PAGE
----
Massachusetts House Passes Compromise Public Records Legislation. Now on to the Senate
In its last formal session in 2015, the Massachusetts House unanimously passed a new public records bill that has been subject to great debate since last spring between public interest groups and the media, on the one hand, and municipalities, on the other. The House appears to have crafted a compromise bill that both sides can live with.
Certainly, municipal advocates, such as the Massachusetts Municipal Association and the Massachusetts Municipal Lawyers Association, are pleased at the improvements made to the bill that was first passed out of the Committee on State Administration and Regulatory Oversight last July.
But advocates of both perspectives are likely to seek further refinements in the Senate before the bill becomes law.
The House bill (H.3858) would make numerous changes to the existing public records law. Some of the most important include:
Record Access Officers – which may impact local budgets: State agencies and municipalities would have formally designated records access officers to assist the public in making requests and in coordinating responses by records custodians.
For municipalities, the municipal clerk would act as first and last line of response, but the executive official of each municipality may also designate other records access officers. Often, Selectmen or Town Managers will designate each department director as a custodian for his or her respective department and related boards or commissions.
Some municipal officials worry that, depending on the anticipated volume of requests, additional staff time or positions may have to be included in local budgets. The public would hopefully receive better customer service in response to records requests.
Electronic Document Production: The new bill would require production of records in electronic form, if so available. The bill requires, where feasible, that newly acquired databases or record keeping systems be designed to facilitate the segregation of exempt materials and easier retrieval of records for reproduction in commonly available electronic format. The bill encourages state agencies to make more records available on websites.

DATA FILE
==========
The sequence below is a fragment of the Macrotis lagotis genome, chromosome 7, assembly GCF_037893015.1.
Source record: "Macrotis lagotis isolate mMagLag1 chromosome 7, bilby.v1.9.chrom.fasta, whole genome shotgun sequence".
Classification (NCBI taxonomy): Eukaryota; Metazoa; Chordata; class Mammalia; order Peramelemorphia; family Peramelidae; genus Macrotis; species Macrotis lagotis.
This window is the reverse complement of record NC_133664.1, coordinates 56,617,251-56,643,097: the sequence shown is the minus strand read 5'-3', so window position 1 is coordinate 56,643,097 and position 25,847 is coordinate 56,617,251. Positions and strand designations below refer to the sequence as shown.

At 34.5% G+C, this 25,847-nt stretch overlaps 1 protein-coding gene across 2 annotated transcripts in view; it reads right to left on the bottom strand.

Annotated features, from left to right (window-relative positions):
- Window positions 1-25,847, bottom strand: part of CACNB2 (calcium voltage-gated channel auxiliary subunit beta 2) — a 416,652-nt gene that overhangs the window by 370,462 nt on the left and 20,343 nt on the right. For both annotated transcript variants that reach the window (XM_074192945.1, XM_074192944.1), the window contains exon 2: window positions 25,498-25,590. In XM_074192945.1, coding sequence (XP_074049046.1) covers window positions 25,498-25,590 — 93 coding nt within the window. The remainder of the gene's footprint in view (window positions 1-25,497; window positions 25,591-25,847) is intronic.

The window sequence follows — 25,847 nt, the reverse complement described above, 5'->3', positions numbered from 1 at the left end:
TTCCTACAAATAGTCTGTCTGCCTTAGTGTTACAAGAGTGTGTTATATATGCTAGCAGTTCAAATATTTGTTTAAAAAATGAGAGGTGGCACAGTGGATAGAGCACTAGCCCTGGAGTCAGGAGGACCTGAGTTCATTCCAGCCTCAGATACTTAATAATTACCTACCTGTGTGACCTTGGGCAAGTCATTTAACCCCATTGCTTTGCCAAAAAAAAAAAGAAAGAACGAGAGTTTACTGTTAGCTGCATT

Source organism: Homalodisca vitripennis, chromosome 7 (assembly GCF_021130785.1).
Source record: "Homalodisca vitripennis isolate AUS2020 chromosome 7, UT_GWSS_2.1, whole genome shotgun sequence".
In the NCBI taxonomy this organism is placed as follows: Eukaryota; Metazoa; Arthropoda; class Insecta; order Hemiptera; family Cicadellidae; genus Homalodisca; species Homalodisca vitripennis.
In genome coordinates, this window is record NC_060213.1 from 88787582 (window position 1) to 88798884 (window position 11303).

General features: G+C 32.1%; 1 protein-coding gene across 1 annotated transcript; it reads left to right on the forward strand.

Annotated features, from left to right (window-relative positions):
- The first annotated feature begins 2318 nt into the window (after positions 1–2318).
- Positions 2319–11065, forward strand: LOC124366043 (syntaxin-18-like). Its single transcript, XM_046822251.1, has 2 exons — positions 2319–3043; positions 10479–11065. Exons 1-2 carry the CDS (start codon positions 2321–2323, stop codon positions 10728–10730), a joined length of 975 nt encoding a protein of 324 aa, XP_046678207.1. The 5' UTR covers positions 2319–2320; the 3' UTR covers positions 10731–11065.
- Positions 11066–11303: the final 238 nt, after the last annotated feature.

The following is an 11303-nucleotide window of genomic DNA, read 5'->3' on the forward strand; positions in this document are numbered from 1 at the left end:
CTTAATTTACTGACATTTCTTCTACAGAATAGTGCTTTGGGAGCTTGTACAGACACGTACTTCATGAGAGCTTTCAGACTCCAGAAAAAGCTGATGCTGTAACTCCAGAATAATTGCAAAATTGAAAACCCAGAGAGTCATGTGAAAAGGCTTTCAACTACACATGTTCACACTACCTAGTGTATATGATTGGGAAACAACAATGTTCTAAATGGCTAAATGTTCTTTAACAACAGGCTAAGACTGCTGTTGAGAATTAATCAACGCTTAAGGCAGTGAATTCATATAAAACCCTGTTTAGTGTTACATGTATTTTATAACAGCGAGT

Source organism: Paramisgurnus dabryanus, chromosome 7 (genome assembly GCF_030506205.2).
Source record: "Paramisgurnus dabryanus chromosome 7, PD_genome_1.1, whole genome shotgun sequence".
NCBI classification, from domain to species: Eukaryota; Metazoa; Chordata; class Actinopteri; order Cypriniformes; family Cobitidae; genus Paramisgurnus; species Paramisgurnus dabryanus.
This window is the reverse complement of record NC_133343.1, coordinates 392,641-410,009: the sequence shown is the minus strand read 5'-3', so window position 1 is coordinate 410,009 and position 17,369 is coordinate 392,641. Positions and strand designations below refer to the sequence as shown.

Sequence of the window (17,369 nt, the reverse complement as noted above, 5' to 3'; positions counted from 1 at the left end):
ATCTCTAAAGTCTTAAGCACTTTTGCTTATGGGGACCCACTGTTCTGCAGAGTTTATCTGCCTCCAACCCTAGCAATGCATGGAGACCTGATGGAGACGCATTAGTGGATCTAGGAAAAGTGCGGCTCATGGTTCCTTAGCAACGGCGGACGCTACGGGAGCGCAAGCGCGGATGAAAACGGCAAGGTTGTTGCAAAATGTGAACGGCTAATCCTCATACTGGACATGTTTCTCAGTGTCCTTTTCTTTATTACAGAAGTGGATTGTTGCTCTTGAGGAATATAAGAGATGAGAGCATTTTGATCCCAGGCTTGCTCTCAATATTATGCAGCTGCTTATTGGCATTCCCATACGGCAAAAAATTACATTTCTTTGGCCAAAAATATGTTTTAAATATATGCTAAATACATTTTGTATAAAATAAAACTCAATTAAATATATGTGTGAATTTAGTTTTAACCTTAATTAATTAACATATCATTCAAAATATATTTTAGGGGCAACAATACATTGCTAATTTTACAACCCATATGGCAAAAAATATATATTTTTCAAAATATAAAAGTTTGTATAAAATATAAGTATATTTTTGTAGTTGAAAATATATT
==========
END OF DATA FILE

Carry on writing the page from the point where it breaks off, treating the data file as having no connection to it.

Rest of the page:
Requirement for Reasonable Description of Records – a welcome limit on excessively broad requests: For the first time, the bill would require requesters to “reasonably describe” the record sought. Under current law, no specific description or subject matter of a record need be identified, and requesters have sometimes asked for all records within an office, or all emails of public officials, regardless of content.
More Detailed Timelines – providing both clarity and flexibility: New, more detailed timelines are established for responses by custodians. Under current law, custodians must respond to requests in 10 calendar days. It has been uncertain whether a custodian complies with the law by merely responding to a request by letter with any exemption claims and a fee estimate for producing the records, or whether the records requested must also be produced within 10 days.
The new law clarifies that a custodian to “furnish a copy of any public record” requested within 10 business days. The new compliance period recognizes that compliance is more difficult if non-business days are counted. In addition, when requests cannot be fulfilled within such time, a custodian may claim an extension of up to 60 days (state agencies) or 75 days (municipalities) with an explanation of why additional time is needed. The custodian may also petition the supervisor of public records for additional time for good cause, including a large volume of records requested, substantial time needed for records redaction or evidence that a requester is seeking to harass or intimidate the custodian, among others causes.
Reduced Fees – an increased financial burden on agencies and municipalities, but more fair than the originally proposed bill: The bill would reduce fees that agencies and municipalities can charge for records. Instead of 20 cents, only 5 cents per copy could be charged. Staff time to search, retrieve, segregate and redact records is free to the requester for the first 2 hours (municipalities) or 4 hours (state agencies). The bill authorizes the use of outside vendors for records production, subject to certain parameters.
Some requests may require substantial staff time to search for, retrieve and redact records, and after the initial “free” time, additional staff time is reimbursable, When first proposed, the bill prohibited reimbursement of such staff time.
Administrative and Judicial Review: The bill also details procedures for administrative and judicial review. A court has discretion to award reasonable attorneys fees and court costs when a requester prevails in in a suit against a records custodian, and may also sanction a defendant agency or municipality up to $5,000 as punitive damages for withholding records maliciously or in bad faith.
Will the Legislature Remain Exempt? While imposing new duties on state agencies and municipalities, the house bill fails to impose any duties of transparency on the Legislature itself. In a last minute amendment to the bill, however, the Legislature will convene a commission to study whether the Legislature should be subject to public records law.
In light of the many changes that municipalities and state agencies will have to adapt to, the effective dates of the House bill’s main provisions, if enacted, is October 1, 2016, while the provision establishing records access officers and their duties is effective July 1, 2016.
Image Credit: Mark Vegas